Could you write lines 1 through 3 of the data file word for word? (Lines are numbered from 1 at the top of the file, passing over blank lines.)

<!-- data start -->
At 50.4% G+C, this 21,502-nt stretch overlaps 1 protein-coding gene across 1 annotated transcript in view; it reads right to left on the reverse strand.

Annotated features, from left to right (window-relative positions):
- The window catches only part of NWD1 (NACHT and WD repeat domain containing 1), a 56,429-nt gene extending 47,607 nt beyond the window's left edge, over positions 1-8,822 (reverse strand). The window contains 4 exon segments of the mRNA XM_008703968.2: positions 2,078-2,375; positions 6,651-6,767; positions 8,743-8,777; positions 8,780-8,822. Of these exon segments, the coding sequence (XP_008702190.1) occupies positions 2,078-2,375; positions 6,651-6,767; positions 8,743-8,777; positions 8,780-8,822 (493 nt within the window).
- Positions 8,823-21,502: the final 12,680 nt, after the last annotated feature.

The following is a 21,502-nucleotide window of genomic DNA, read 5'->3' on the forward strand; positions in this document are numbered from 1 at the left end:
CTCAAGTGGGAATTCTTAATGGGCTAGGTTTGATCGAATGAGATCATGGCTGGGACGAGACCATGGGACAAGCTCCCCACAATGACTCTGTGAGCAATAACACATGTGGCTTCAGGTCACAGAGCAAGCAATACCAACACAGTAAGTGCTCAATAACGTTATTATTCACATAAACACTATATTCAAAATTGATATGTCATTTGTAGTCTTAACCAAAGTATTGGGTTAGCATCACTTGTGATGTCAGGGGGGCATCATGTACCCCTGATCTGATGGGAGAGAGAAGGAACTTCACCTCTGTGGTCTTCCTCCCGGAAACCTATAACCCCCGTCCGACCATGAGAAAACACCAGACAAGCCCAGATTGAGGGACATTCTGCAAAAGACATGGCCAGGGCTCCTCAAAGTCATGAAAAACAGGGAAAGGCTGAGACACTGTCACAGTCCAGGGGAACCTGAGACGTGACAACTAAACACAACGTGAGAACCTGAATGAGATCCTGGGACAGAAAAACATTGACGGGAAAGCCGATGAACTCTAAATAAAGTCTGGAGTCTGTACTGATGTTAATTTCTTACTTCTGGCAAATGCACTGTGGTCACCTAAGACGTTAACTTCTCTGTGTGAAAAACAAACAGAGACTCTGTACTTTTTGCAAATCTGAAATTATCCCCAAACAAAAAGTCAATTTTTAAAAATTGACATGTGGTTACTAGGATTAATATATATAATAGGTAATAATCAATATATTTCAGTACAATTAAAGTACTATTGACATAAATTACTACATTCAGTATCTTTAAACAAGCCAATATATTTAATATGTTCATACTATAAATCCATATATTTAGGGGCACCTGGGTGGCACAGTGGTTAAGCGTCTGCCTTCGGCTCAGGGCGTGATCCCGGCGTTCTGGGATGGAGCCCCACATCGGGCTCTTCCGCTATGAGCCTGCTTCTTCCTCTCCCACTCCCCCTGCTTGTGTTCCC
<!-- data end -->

At 50.4% G+C, this 21,502-nt stretch overlaps 1 protein-coding gene across 1 annotated transcript in view; it reads right to left on the reverse strand.

Annotated features, from left to right (window-relative positions):
- The window catches only part of NWD1 (NACHT and WD repeat domain containing 1), a 56,429-nt gene extending 47,607 nt beyond the window's left edge, over positions 1-8,822 (reverse strand). The window contains 4 exon segments of the mRNA XM_008703968.2: positions 2,078-2,375; positions 6,651-6,767; positions 8,743-8,777; positions 8,780-8,822. Of these exon segments, the coding sequence (XP_008702190.1) occupies positions 2,078-2,375; positions 6,651-6,767; positions 8,743-8,777; positions 8,780-8,822 (493 nt within the window).